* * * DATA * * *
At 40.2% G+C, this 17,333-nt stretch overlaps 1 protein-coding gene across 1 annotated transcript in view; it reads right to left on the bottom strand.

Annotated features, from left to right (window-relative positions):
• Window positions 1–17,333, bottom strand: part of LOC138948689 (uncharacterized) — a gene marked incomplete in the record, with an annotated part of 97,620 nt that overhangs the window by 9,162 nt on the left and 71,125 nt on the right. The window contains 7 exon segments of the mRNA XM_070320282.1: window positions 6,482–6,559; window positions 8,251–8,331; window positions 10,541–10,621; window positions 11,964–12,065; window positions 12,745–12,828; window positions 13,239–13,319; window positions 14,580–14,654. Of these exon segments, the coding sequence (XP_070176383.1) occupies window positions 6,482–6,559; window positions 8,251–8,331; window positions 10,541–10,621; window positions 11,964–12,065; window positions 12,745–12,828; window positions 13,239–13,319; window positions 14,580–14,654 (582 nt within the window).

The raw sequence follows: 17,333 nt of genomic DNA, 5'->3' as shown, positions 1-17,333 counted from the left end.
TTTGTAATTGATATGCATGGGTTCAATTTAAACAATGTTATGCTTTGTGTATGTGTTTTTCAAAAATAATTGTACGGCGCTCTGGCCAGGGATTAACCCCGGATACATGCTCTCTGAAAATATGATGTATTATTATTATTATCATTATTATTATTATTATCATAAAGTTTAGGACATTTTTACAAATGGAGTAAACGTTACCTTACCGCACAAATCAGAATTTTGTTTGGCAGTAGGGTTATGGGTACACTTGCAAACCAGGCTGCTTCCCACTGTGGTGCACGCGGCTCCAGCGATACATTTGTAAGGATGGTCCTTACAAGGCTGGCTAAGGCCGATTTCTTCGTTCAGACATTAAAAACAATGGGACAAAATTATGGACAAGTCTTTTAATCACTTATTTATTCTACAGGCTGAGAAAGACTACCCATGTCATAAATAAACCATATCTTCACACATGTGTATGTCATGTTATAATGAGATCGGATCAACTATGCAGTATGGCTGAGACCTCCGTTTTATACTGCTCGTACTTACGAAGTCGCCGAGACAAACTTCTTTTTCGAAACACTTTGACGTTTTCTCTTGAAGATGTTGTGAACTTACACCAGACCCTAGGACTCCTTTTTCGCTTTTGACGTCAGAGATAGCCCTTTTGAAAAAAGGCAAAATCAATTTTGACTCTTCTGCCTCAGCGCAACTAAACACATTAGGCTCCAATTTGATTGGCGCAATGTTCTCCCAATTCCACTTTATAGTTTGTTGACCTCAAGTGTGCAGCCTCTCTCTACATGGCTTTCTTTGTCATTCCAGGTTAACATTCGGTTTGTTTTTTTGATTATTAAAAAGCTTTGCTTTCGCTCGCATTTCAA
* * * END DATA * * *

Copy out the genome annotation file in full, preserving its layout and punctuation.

At 40.2% G+C, this 17,333-nt stretch overlaps 1 protein-coding gene across 1 annotated transcript in view; it reads right to left on the bottom strand.

Annotated features, from left to right (window-relative positions):
• Window positions 1–17,333, bottom strand: part of LOC138948689 (uncharacterized) — a gene marked incomplete in the record, with an annotated part of 97,620 nt that overhangs the window by 9,162 nt on the left and 71,125 nt on the right. The window contains 7 exon segments of the mRNA XM_070320282.1: window positions 6,482–6,559; window positions 8,251–8,331; window positions 10,541–10,621; window positions 11,964–12,065; window positions 12,745–12,828; window positions 13,239–13,319; window positions 14,580–14,654. Of these exon segments, the coding sequence (XP_070176383.1) occupies window positions 6,482–6,559; window positions 8,251–8,331; window positions 10,541–10,621; window positions 11,964–12,065; window positions 12,745–12,828; window positions 13,239–13,319; window positions 14,580–14,654 (582 nt within the window).

The raw sequence follows: 17,333 nt of genomic DNA, 5'->3' as shown, positions 1-17,333 counted from the left end.
TTTGTAATTGATATGCATGGGTTCAATTTAAACAATGTTATGCTTTGTGTATGTGTTTTTCAAAAATAATTGTACGGCGCTCTGGCCAGGGATTAACCCCGGATACATGCTCTCTGAAAATATGATGTATTATTATTATTATCATTATTATTATTATTATCATAAAGTTTAGGACATTTTTACAAATGGAGTAAACGTTACCTTACCGCACAAATCAGAATTTTGTTTGGCAGTAGGGTTATGGGTACACTTGCAAACCAGGCTGCTTCCCACTGTGGTGCACGCGGCTCCAGCGATACATTTGTAAGGATGGTCCTTACAAGGCTGGCTAAGGCCGATTTCTTCGTTCAGACATTAAAAACAATGGGACAAAATTATGGACAAGTCTTTTAATCACTTATTTATTCTACAGGCTGAGAAAGACTACCCATGTCATAAATAAACCATATCTTCACACATGTGTATGTCATGTTATAATGAGATCGGATCAACTATGCAGTATGGCTGAGACCTCCGTTTTATACTGCTCGTACTTACGAAGTCGCCGAGACAAACTTCTTTTTCGAAACACTTTGACGTTTTCTCTTGAAGATGTTGTGAACTTACACCAGACCCTAGGACTCCTTTTTCGCTTTTGACGTCAGAGATAGCCCTTTTGAAAAAAGGCAAAATCAATTTTGACTCTTCTGCCTCAGCGCAACTAAACACATTAGGCTCCAATTTGATTGGCGCAATGTTCTCCCAATTCCACTTTATAGTTTGTTGACCTCAAGTGTGCAGCCTCTCTCTACATGGCTTTCTTTGTCATTCCAGGTTAACATTCGGTTTGTTTTTTTGATTATTAAAAAGCTTTGCTTTCGCTCGCATTTCAA